Caste affiliations of voters as well as candidates seem to play a crucial role in Delhi politics despite the party campaigns centring on issues such as infrastructure development, price rise and corruption.
Going by the representations in the present Assembly, communities such as Jat, Gujjar, Punjabi, Sikh and Vaish continue to dominate the city’s electoral politics.
The Legislative Assembly today has 11 MLAs from the Jat community, nine each from the Vaish and the Brahmins; and seven MLAs each belonging to the Punjabi and the Gujjar community, while six are Sikhs. The number of MLAs coming from these communities is also almost similar to the percentage of their vote share.
According to various political parties, Jats comprise around 10 per cent of the total voters while Gujjars constitute seven per cent votes in the Capital. While Punjabis constitute nine per cent, Sikh community has a total vote share of four per cent. The Vaish community has eight per cent vote share.
Going by their vote percentage, a BJP candidate said the Jat community can be a deciding factor in at least eight constituencies including Mehrauli, Mundka, Rithala, Nangloi, Matiala, Najafgarh and Bijwasan. Similarly, the support of the Gujjar community will be crucial in Badarpur, Tughlakabad, Sangam Vihar, Gonda, Gokulpuri, Karawal Nagar and Okhla.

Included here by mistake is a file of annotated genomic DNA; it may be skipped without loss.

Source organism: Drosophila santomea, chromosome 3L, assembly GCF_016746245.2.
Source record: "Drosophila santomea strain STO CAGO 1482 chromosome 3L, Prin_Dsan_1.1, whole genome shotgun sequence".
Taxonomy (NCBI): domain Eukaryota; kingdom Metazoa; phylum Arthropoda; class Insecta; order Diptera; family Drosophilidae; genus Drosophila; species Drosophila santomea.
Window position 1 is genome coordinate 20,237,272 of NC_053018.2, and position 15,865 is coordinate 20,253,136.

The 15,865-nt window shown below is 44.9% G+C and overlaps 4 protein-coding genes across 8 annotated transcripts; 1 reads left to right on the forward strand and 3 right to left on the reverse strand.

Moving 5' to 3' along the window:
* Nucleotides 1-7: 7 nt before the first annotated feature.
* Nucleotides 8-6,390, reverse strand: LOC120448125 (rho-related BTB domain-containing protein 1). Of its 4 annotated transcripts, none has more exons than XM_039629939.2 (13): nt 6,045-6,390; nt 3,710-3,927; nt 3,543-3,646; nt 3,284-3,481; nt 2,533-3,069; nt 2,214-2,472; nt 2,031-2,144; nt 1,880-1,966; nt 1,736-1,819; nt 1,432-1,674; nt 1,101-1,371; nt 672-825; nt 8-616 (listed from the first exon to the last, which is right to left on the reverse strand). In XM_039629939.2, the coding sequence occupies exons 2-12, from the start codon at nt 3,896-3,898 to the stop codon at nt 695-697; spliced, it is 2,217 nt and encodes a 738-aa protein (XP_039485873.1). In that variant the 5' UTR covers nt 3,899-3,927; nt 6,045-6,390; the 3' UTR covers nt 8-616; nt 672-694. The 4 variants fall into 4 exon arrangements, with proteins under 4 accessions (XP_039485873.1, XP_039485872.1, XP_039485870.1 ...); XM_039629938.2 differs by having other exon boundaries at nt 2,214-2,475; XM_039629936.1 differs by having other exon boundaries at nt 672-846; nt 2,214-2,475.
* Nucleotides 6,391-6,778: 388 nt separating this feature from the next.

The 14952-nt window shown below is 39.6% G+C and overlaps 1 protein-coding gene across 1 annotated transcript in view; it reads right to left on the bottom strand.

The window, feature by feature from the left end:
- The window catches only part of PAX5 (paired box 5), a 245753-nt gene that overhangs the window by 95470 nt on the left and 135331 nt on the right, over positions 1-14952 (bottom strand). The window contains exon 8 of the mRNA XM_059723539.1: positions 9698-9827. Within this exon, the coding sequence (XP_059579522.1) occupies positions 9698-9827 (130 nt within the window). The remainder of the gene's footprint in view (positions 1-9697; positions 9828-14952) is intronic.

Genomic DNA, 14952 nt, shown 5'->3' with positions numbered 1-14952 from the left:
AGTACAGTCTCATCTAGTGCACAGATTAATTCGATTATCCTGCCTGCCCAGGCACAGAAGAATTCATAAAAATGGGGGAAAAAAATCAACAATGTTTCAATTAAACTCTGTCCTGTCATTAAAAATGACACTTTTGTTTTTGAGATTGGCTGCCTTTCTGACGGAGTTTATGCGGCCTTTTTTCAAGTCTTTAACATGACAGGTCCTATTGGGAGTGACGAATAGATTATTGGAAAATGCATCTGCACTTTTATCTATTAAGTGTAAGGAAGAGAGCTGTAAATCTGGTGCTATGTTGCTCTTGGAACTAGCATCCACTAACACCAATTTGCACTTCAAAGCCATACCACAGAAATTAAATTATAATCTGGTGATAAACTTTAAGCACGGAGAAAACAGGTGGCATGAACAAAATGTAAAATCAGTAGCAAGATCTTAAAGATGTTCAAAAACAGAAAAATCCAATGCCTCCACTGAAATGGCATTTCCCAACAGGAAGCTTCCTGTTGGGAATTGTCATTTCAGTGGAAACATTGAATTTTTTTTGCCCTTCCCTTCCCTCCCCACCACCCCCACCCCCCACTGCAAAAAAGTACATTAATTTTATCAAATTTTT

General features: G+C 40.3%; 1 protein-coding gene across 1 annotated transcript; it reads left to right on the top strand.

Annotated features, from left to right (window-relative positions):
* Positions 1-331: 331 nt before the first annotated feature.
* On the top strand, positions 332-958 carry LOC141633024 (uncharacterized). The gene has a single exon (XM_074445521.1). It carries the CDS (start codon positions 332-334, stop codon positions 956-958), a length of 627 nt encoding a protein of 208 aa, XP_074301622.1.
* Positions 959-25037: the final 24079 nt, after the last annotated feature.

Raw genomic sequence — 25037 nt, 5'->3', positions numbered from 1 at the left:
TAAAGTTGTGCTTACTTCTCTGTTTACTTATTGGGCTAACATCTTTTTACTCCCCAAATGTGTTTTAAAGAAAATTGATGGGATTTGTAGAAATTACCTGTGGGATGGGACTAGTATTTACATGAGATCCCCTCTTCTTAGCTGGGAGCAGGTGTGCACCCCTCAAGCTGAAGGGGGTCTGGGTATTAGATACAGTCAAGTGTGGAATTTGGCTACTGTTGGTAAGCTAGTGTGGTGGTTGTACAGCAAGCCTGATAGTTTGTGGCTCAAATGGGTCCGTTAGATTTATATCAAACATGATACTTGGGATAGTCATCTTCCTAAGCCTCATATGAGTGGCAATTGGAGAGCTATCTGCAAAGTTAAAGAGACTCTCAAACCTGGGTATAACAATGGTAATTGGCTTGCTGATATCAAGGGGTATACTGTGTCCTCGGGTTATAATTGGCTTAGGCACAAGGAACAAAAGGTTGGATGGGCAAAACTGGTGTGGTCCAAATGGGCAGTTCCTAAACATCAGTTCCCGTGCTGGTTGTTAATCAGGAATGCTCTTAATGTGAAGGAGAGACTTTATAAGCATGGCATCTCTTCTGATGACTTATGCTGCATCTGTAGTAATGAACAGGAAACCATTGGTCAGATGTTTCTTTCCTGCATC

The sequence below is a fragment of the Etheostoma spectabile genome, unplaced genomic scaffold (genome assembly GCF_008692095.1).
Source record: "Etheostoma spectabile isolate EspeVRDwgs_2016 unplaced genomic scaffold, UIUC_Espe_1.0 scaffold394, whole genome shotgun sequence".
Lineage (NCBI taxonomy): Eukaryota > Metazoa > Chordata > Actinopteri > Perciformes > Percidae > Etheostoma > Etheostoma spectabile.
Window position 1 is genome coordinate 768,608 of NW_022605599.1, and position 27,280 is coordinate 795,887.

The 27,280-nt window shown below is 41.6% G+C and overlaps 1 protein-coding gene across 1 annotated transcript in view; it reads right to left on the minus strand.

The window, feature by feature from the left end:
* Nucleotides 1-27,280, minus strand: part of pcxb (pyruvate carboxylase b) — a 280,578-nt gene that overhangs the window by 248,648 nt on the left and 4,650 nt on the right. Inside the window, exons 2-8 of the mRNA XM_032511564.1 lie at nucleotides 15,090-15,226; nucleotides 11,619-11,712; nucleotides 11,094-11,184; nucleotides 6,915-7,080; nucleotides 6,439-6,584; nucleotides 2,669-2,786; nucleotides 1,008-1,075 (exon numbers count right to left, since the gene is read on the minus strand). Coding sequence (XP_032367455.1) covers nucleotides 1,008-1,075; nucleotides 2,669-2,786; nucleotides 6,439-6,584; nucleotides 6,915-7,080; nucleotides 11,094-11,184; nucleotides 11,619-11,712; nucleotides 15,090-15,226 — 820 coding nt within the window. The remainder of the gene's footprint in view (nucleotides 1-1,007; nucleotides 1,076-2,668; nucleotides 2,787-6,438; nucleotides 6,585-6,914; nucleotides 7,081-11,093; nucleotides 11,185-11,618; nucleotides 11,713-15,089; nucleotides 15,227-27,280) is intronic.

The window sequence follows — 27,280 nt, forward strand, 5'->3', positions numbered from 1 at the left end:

While Punjabis and Sikhs have a significant presence in Assembly segments such as Moti Nagar, Tilak Nagar, Vishwas Nagar, Greater Kailash, Jangpura, Hari Nagar, Timarpur, Vaish votes are crucial in Sadar, Chandni Chowk, Shalimar Bagh, Rohini, Shakur Basti and Model Town constituencies.
The candidates in the fray claim all political parties try giving representation to all the communities, however, mere affiliation to a particular caste alone cannot ensure victory.
“There are certain seats, especially in the Outer and rural pockets of the city, where certain castes like the Jats and the Gujjars dominate. With concentration of a particular caste being higher, it is but natural that political leadership from such areas would emerge from these groups. Caste therefore becomes important in assessing the winnability of a candidate. Even the new entrant, AAP, has given representation to different caste groups in several seats,” said Rajesh Gehlot, the BJP candidate from Matiala – a Jat dominated seat in West Delhi
“However, the caste factor alone cannot ensure victory in the polls because most political parties tend to field candidates from the dominant caste in a given constituency. It is the man-to-man contact, a candidate’s track record to get the grievances of people resolved and the party symbol that ultimately become crucial in the electoral outcome,” added Mr. Gehlot, who is also the chairman of standing committee, North Delhi Municipal Corporation.